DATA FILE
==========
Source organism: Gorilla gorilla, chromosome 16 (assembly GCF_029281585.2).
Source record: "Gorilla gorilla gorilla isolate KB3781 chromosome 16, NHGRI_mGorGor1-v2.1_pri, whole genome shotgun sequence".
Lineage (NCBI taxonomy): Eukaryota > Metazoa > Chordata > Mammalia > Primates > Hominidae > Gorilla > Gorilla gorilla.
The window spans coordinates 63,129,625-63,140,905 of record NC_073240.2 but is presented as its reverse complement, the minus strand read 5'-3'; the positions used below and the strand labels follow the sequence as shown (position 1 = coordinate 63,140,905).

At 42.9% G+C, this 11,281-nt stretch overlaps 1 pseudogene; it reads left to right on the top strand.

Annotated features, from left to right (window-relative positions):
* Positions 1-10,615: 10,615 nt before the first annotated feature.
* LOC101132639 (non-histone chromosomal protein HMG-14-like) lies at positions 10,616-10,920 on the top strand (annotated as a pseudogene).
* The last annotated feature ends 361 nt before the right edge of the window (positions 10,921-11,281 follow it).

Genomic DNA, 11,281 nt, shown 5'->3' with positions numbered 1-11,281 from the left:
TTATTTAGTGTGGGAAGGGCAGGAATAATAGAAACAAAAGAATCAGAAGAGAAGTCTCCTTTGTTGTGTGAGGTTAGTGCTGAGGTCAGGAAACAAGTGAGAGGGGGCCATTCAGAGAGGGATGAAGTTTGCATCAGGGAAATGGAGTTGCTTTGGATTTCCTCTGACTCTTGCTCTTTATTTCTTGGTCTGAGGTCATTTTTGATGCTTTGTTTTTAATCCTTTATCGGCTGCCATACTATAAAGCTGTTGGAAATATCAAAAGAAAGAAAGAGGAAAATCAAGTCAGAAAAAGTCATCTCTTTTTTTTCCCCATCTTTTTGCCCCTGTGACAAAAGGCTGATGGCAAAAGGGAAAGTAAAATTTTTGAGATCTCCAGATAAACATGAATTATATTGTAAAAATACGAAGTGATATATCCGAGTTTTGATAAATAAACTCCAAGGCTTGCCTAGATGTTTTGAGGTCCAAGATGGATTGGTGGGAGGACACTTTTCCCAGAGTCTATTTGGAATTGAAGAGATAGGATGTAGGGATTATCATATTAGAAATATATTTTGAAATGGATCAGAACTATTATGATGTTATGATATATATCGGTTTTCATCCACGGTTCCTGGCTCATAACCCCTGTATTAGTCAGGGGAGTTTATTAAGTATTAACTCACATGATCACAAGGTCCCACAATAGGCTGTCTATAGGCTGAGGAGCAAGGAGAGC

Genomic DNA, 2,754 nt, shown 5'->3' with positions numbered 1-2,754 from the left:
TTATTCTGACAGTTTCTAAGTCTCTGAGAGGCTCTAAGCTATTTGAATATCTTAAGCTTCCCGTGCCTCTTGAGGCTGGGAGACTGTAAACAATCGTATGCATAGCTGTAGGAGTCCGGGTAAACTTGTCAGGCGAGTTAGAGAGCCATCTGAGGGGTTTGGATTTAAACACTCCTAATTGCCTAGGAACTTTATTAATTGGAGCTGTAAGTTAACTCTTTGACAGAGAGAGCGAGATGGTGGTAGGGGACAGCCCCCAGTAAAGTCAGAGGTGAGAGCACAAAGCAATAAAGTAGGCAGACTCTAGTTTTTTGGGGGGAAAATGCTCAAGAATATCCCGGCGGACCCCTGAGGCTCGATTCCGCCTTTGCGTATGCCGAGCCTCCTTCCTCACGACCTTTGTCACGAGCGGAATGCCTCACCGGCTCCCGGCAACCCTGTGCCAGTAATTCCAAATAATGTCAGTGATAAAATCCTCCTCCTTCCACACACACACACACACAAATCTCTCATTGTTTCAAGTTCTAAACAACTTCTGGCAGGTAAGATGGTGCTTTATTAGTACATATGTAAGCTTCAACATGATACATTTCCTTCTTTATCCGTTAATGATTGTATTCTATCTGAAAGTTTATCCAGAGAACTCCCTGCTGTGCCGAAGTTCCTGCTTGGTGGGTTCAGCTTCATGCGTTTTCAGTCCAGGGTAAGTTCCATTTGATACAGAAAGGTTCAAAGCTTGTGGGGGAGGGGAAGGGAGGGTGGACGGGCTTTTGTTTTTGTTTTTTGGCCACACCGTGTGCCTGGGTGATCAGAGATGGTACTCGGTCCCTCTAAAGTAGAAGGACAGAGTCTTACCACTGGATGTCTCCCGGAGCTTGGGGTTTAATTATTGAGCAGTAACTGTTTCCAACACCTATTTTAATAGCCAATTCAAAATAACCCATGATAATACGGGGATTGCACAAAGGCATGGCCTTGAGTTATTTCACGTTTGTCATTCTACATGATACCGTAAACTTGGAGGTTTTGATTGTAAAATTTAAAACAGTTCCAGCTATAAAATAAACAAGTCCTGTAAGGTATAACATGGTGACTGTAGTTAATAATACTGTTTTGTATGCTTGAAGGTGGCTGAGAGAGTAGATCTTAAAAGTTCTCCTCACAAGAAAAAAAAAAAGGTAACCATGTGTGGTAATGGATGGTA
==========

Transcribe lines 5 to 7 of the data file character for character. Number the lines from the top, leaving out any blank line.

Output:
At 42.9% G+C, this 11,281-nt stretch overlaps 1 pseudogene; it reads left to right on the top strand.

Annotated features, from left to right (window-relative positions):
* Positions 1-10,615: 10,615 nt before the first annotated feature.